On successful completion of this unit students will be able to appreciate the importance of business intelligence in terms of optimising decision-making and performance. By exploring the tools, techniques and systems that support business intelligence students will have an awareness of the role and contribution that these technologies and methodologies have and their importance to organisations.

As a result students will develop skills such as communication literacy, critical thinking, analysis, reasoning and interpretation, which are crucial for gaining employment and developing academic competence.

Learning Outcomes

By the end of this unit students will be able to:

LO1 Discuss business processes and the mechanisms used to support business decision-making.

LO2 Compare the tools and technologies associated with business intelligence functionality.

LO3 Demonstrate the use of business intelligence tools and technologies.

LO4 Discuss the impact of business intelligence tools and technologies for effective decision-making purposes and the legal/regulatory context in which they are used.


Business Intelligence

Business Intelligence

Introduction

Data and information is core to any organisation and business process. The necessity of having meaningful information is the key driver for effective decision-making and problem-solving. Business intelligence has evolved from technologies such as decision support systems (DSS) to include tools and methods associated with data mining, data integration, data quality and data warehousing in conjunction with other information management systems and applications.

This unit introduces students to a range of tools, techniques and technologies for acquiring data and processing this into meaningful information that can be used to support business functions and processes.

Within this unit students will examine the concept of business processing in terms of data capture, conversion and information output. Students will also be required to define the tools and technologies associated with business intelligence functionality.

The use of a business intelligence tool/s and techniques is also required to demonstrate an understanding of a given problem. Finally, students will be expected to evaluate the impact of business intelligence for effective decision-making.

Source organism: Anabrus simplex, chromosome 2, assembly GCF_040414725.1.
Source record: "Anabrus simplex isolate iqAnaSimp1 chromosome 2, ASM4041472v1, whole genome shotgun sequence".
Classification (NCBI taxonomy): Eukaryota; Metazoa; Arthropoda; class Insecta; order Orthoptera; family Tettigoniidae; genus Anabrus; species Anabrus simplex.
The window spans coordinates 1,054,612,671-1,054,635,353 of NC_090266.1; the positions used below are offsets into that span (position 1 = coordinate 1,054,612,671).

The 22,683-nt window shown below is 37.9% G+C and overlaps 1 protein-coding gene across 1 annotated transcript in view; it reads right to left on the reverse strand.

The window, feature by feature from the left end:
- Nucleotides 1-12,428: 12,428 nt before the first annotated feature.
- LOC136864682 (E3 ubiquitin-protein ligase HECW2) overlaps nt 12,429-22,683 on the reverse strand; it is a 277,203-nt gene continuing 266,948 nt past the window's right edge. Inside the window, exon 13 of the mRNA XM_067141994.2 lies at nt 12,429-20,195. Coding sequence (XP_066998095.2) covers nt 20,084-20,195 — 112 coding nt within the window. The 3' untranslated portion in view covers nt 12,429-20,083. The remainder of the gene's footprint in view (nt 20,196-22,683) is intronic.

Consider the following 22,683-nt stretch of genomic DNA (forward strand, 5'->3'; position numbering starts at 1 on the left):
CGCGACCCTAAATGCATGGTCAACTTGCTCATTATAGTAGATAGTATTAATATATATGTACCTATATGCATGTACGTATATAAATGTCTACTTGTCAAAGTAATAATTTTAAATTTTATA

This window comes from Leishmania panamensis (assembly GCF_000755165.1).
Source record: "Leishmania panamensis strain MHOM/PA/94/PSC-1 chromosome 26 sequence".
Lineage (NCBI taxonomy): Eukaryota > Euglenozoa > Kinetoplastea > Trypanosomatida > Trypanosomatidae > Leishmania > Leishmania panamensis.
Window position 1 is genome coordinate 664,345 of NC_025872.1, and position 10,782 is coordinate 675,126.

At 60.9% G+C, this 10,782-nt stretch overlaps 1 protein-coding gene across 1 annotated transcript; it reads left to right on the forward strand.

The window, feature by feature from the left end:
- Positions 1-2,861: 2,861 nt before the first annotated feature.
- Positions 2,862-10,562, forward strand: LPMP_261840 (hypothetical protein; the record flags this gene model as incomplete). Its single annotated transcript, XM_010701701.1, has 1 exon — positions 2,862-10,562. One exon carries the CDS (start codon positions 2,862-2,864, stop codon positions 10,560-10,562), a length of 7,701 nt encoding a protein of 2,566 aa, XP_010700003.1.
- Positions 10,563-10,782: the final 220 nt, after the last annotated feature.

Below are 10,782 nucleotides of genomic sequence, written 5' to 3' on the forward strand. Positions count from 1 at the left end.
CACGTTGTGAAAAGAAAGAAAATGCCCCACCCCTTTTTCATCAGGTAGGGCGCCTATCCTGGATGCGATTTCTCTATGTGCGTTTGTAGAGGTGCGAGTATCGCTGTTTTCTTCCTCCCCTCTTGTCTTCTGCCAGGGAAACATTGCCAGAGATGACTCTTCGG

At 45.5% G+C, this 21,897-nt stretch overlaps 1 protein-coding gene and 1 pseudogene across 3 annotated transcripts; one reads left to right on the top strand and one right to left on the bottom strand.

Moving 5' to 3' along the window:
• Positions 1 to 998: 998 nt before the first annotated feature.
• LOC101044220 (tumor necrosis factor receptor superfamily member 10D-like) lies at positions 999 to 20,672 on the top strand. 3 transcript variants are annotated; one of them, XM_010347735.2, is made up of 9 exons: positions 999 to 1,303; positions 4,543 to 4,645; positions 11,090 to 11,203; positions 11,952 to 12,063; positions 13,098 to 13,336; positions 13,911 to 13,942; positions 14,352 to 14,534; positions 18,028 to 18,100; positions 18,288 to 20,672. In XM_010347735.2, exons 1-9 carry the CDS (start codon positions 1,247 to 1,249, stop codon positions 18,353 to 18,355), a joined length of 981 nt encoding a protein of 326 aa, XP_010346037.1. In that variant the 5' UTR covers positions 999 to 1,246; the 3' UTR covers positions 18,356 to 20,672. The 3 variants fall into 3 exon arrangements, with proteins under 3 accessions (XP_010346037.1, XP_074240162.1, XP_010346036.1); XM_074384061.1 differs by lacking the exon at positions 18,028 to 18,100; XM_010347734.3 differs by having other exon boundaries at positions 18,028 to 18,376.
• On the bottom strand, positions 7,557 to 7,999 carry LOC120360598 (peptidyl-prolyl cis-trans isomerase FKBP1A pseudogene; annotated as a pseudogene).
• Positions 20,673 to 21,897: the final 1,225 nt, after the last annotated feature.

On successful completion of this unit students will be able to appreciate the importance of business intelligence in terms of optimising decision-making and performance. By exploring the tools, techniques and systems that support business intelligence students will have an awareness of the role and contribution that these technologies and methodologies have and their importance to organisations.

As a result students will develop skills such as communication literacy, critical thinking, analysis, reasoning and interpretation, which are crucial for gaining employment and developing academic competence.

Learning Outcomes

By the end of this unit students will be able to:

LO1 Discuss business processes and the mechanisms used to support business decision-making.

LO2 Compare the tools and technologies associated with business intelligence functionality.

LO3 Demonstrate the use of business intelligence tools and technologies.

LO4 Discuss the impact of business intelligence tools and technologies for effective decision-making purposes and the legal/regulatory context in which they are used.

Data Structures & Algorithms (VIP)

Data Structures & Algorithms (VIP)

Introduction

The knowledge to implement algorithms and data structures that solve real problems, and knowing the purpose, complexity and use of algorithms is part of an essential toolkit for software engineers. An algorithm is a sequence of instructions used to manipulate data held in a structured form and together constitute design patterns for solving a diverse range of computer problems, including network analysis, cryptography, data compression and process control.

This unit introduces students to data structures and how they are used in algorithms, enabling them to design and implement data structures. The unit introduces the specification of abstract data types and explores their use in concrete data structures. Based on this knowledge, students should be able to develop solutions by specifying, designing and implementing data structures and algorithms in a variety of programming paradigms for an identified need.